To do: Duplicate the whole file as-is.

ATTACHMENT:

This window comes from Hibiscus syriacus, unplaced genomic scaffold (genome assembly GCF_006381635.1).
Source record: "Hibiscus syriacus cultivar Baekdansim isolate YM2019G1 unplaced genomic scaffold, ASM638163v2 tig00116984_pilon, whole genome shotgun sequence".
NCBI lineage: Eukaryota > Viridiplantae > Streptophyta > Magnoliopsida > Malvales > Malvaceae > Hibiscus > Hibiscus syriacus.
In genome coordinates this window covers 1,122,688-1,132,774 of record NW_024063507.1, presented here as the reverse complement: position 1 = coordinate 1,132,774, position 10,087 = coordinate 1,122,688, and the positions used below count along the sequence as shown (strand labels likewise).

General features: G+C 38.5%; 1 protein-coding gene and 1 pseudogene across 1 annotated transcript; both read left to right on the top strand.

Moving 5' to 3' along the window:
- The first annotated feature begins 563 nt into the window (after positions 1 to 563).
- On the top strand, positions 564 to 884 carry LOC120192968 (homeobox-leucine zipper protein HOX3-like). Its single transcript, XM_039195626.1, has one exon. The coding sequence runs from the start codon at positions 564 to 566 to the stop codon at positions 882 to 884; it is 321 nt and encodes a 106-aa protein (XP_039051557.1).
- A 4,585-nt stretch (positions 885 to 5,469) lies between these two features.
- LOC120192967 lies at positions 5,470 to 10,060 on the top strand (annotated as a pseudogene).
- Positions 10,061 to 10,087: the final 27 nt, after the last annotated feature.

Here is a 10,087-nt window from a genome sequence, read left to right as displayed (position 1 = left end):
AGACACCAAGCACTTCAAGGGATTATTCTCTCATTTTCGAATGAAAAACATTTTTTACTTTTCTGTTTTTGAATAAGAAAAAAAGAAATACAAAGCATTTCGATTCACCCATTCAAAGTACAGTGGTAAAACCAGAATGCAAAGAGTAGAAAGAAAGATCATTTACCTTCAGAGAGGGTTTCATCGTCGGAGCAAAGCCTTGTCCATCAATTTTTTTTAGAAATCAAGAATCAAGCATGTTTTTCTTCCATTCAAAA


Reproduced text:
This window comes from Hibiscus syriacus, unplaced genomic scaffold (genome assembly GCF_006381635.1).
Source record: "Hibiscus syriacus cultivar Baekdansim isolate YM2019G1 unplaced genomic scaffold, ASM638163v2 tig00116984_pilon, whole genome shotgun sequence".
NCBI lineage: Eukaryota > Viridiplantae > Streptophyta > Magnoliopsida > Malvales > Malvaceae > Hibiscus > Hibiscus syriacus.
In genome coordinates this window covers 1,122,688-1,132,774 of record NW_024063507.1, presented here as the reverse complement: position 1 = coordinate 1,132,774, position 10,087 = coordinate 1,122,688, and the positions used below count along the sequence as shown (strand labels likewise).

General features: G+C 38.5%; 1 protein-coding gene and 1 pseudogene across 1 annotated transcript; both read left to right on the top strand.

Moving 5' to 3' along the window:
- The first annotated feature begins 563 nt into the window (after positions 1 to 563).
- On the top strand, positions 564 to 884 carry LOC120192968 (homeobox-leucine zipper protein HOX3-like). Its single transcript, XM_039195626.1, has one exon. The coding sequence runs from the start codon at positions 564 to 566 to the stop codon at positions 882 to 884; it is 321 nt and encodes a 106-aa protein (XP_039051557.1).
- A 4,585-nt stretch (positions 885 to 5,469) lies between these two features.
- LOC120192967 lies at positions 5,470 to 10,060 on the top strand (annotated as a pseudogene).
- Positions 10,061 to 10,087: the final 27 nt, after the last annotated feature.

Here is a 10,087-nt window from a genome sequence, read left to right as displayed (position 1 = left end):
AGACACCAAGCACTTCAAGGGATTATTCTCTCATTTTCGAATGAAAAACATTTTTTACTTTTCTGTTTTTGAATAAGAAAAAAAGAAATACAAAGCATTTCGATTCACCCATTCAAAGTACAGTGGTAAAACCAGAATGCAAAGAGTAGAAAGAAAGATCATTTACCTTCAGAGAGGGTTTCATCGTCGGAGCAAAGCCTTGTCCATCAATTTTTTTTAGAAATCAAGAATCAAGCATGTTTTTCTTCCATTCAAAA